JammuA general strike on Monday marked the reopening of the Civil Secretariat the seat of the Jammu and Kashmir government here as many opposition leaders including state Congress chief G A Mir courted arrest during protests against the alleged failures of the PDP-BJP dispensation.
The day-long strike was called by a traders federation and supported by various political and social organizations to highlight the alleged failure of the PDP-BJP government to address their issues.
The protesters denounced collection of a toll tax on goods imported from outside the state and alleged discrimination against the people of the Jammu region.
The Civil Secretariat and other move offices reopened here after a 10-day break owing to the pre-Independence practice of darbar move under which the Jammu and Kashmir government functions six months each in the twin capitals of Srinagar and Jammu.
The government began functioning here after shifting from Srinagar, the summer capital of the state, as part of the pre-Independence practice of “darbar move”.
The Civil Secretariat, Raj Bhavan, police headquarters and other offices opened with Chief Minister Mehbooba Mufti inspecting a guard of honour at the seat of government here.
Accompanied by Minister of State for Education Priya Sethi, the chief minister met employees on the first day of darbar move.
“Darbar move offices have been opened here and we hope to ensure that we bring best possible governance to the people of the state,” Deputy Chief Minister Dr Nirmal Singh said.
He said the government will reach out to all sections of people and all areas of the three regions for best possible development on all fronts.
The Civil Secretariat and other ‘darbar move’ offices function in Srinagar for six months of summer and in Jammu for the remaining six months of the year.
The practice of ‘darbar move’ was started by Maharaja Gulab Singh in 1872 to escape the summer heat of Jammu and the biting winters of Srinagar.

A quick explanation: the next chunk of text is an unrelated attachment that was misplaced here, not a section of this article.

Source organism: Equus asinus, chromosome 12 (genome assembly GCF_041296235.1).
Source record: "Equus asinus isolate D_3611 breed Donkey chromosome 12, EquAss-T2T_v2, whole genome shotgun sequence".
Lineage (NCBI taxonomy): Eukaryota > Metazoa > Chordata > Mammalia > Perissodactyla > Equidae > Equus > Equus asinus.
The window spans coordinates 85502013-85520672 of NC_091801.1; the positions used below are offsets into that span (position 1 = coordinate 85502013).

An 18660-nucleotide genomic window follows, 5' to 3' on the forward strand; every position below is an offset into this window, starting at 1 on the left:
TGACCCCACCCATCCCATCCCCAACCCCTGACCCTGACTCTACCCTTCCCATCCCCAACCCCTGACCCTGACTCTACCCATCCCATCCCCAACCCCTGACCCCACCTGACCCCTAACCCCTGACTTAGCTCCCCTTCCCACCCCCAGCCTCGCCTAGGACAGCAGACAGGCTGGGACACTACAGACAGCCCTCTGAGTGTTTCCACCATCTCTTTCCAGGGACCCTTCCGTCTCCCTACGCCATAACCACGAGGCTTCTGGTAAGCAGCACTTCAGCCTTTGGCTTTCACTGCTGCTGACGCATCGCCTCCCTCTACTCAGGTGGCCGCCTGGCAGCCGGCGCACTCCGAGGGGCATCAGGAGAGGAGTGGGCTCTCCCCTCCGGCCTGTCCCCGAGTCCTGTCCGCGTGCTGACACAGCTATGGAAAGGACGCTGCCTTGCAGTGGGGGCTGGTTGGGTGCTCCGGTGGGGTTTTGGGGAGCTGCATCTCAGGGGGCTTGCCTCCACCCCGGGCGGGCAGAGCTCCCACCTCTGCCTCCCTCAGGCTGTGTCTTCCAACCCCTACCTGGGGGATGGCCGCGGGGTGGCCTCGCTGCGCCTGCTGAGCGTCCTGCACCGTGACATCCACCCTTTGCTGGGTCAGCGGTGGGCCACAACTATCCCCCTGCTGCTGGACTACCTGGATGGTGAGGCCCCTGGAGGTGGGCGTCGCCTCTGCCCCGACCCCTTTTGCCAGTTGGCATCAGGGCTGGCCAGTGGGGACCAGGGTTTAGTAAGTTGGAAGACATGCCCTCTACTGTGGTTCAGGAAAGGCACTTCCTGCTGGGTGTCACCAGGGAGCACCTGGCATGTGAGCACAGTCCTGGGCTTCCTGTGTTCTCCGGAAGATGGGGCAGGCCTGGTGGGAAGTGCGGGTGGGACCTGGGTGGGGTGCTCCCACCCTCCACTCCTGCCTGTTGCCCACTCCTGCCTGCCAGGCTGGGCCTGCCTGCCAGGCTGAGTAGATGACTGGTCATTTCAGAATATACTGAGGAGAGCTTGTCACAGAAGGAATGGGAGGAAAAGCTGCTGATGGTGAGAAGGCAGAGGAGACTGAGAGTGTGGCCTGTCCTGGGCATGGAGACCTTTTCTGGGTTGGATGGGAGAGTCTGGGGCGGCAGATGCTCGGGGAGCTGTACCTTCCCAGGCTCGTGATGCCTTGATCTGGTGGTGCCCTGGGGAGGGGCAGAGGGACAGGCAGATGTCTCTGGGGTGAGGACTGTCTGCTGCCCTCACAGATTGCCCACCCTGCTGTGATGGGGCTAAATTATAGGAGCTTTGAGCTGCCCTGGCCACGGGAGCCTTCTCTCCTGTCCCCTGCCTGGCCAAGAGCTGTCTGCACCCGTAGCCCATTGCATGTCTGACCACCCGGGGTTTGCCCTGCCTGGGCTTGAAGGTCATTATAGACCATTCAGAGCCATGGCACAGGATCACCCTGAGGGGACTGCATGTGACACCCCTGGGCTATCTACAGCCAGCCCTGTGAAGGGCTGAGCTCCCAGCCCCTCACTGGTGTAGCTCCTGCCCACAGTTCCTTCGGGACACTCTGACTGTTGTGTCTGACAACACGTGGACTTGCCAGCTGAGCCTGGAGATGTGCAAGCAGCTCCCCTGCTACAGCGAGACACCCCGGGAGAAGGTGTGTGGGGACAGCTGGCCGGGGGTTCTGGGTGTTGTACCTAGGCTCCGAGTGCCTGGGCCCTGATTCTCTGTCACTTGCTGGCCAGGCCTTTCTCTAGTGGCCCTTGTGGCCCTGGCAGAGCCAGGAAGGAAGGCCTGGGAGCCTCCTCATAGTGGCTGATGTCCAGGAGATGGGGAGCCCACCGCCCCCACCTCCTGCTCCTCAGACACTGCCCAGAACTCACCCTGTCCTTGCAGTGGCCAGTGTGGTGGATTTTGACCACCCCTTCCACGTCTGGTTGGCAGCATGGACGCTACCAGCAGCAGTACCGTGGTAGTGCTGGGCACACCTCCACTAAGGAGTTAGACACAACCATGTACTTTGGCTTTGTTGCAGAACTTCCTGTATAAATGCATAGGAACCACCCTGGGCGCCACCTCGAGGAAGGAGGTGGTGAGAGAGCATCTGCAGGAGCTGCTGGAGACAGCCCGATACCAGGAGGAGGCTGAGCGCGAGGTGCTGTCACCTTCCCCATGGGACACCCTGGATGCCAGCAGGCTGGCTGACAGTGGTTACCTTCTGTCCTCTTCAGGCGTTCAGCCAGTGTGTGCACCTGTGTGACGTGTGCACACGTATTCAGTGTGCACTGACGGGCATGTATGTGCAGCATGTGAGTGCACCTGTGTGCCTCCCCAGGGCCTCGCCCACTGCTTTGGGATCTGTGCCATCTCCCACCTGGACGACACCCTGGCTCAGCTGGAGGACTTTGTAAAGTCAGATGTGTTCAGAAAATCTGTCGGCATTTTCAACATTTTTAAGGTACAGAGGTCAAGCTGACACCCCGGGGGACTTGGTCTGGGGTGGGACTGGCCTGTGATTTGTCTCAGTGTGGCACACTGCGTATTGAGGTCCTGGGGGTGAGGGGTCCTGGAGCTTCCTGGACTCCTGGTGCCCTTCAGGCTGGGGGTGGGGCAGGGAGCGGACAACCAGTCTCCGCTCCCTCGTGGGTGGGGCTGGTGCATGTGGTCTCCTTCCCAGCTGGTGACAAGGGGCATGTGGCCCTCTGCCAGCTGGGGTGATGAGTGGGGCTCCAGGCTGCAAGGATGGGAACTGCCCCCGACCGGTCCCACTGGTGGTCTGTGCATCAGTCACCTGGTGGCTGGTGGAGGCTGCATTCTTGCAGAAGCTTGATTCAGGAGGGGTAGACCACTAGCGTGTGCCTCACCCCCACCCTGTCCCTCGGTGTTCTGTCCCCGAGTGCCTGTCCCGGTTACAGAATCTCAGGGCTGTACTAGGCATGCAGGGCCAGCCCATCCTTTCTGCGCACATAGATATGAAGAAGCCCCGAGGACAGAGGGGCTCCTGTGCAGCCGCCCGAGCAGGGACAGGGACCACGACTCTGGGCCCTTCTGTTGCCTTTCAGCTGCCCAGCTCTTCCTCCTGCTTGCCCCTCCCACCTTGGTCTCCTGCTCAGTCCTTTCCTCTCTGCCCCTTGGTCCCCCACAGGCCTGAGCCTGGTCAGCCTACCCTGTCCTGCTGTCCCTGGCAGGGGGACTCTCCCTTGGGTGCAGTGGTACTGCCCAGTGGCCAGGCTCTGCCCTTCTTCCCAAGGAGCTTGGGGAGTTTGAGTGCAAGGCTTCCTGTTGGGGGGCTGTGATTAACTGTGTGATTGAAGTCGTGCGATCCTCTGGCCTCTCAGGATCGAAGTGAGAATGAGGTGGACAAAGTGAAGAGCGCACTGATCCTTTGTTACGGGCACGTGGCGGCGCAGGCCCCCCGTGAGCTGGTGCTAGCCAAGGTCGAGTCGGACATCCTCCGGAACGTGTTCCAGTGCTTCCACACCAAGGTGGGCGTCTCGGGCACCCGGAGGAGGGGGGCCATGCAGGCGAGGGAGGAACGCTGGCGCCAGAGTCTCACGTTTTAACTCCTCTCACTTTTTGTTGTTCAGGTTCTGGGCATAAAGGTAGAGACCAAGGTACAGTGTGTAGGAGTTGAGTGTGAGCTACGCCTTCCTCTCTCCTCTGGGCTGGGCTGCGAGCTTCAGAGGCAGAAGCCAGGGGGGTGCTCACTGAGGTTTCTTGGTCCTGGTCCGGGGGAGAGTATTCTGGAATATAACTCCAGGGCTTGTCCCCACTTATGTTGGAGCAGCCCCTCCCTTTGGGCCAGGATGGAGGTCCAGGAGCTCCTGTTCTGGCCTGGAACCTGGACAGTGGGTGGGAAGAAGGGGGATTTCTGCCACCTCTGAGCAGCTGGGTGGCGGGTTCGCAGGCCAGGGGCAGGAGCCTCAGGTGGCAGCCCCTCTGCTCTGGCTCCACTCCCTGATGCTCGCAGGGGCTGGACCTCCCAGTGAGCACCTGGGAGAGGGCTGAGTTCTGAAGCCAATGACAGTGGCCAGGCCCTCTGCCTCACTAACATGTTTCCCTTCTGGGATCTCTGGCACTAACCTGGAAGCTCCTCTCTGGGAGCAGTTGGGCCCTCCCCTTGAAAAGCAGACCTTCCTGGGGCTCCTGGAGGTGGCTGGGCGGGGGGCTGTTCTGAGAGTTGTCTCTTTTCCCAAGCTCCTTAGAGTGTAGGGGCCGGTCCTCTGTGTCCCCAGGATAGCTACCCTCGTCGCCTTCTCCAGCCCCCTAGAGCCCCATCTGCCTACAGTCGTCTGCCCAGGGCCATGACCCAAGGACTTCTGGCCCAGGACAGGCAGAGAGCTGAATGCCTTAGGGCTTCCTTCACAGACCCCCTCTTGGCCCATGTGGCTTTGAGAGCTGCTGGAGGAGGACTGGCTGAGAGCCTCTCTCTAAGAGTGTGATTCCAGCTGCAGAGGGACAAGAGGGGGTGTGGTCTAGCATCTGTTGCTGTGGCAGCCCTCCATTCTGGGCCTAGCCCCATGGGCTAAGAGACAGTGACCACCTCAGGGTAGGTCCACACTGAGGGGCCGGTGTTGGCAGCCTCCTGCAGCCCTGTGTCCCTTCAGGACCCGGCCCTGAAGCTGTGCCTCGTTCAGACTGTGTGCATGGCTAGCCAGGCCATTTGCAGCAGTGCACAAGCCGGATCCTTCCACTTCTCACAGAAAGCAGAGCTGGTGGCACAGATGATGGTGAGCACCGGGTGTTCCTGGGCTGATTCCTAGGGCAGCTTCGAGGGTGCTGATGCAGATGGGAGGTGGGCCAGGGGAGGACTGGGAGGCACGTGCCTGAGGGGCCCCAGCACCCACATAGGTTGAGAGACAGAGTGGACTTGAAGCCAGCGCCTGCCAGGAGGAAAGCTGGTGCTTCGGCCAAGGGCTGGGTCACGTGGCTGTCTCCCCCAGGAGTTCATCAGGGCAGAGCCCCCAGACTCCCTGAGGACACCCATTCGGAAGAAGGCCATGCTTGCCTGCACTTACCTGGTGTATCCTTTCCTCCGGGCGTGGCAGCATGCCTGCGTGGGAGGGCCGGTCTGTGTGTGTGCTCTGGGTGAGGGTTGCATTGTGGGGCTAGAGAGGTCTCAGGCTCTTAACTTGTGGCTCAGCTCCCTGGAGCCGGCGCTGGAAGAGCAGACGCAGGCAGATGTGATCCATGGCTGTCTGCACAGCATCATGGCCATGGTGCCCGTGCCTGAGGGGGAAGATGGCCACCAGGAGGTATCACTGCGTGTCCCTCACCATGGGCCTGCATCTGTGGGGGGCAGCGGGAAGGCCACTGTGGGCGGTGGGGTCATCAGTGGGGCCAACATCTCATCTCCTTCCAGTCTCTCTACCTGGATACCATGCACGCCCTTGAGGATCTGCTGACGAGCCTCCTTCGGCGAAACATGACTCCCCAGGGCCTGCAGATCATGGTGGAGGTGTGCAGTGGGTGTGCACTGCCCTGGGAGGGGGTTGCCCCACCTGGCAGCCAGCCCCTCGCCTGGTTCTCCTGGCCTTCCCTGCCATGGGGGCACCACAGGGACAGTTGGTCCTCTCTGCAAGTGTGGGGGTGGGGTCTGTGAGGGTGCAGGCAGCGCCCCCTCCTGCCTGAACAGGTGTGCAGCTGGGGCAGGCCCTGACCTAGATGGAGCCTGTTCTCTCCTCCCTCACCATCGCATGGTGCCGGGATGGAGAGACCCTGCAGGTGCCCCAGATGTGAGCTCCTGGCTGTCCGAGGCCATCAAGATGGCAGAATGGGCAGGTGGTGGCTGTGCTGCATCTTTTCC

In view of the protests and strike by Jammu traders, security has been bolstered and roads leading to the Civil Secretariat have been barricaded.
J&K Congress chief Gulam Ahmed Mir led an anti-government rally and staged a sit-in over the alleged failure of the government on all fronts.
The deputy chief minister said, “Everybody in a democracy has the right to protest. There is no ban on protests.”
The bandh call was given by Chamber of Traders Federation (CTF) to protest toll tax on goods imported from outside the state and to press for public holiday on the birth anniversary of last Dogra ruler Maharaja Hari Singh.
While many organisations including Jammu High Court Bar Association, Congress, National Panthers Party and Team Jammu extended support to the strike call, Bari Brahmana Industries Association (BBIA) opposed it.
It said “the toll post is working as a tool to stop the import of unaccounted goods by “vested interests”.
Closed-circuit television (CCTV) cameras at important installations and thoroughfares have been made operational to maintain a close vigil.
The winter capital has been given a face-lift ahead of the re-opening of the ‘move offices’.
The roads around and leading to the Civil Secretariat, the seat of Jammu and Kashmir government, are being renovated with labourers busy cleaning the pathways and painting the roadsides.
Government offices and quarters have been renovated and the damaged street lights repaired, officials said.
The state government spends crores of rupees every year to shift voluminous records between the two capital cities twice a year, besides paying a huge amount as allowance to several thousand employees who shift base with the government.
There have been demands from various quarters to abolish the practice and set up permanent civil secretariats in Jammu and Srinagar.
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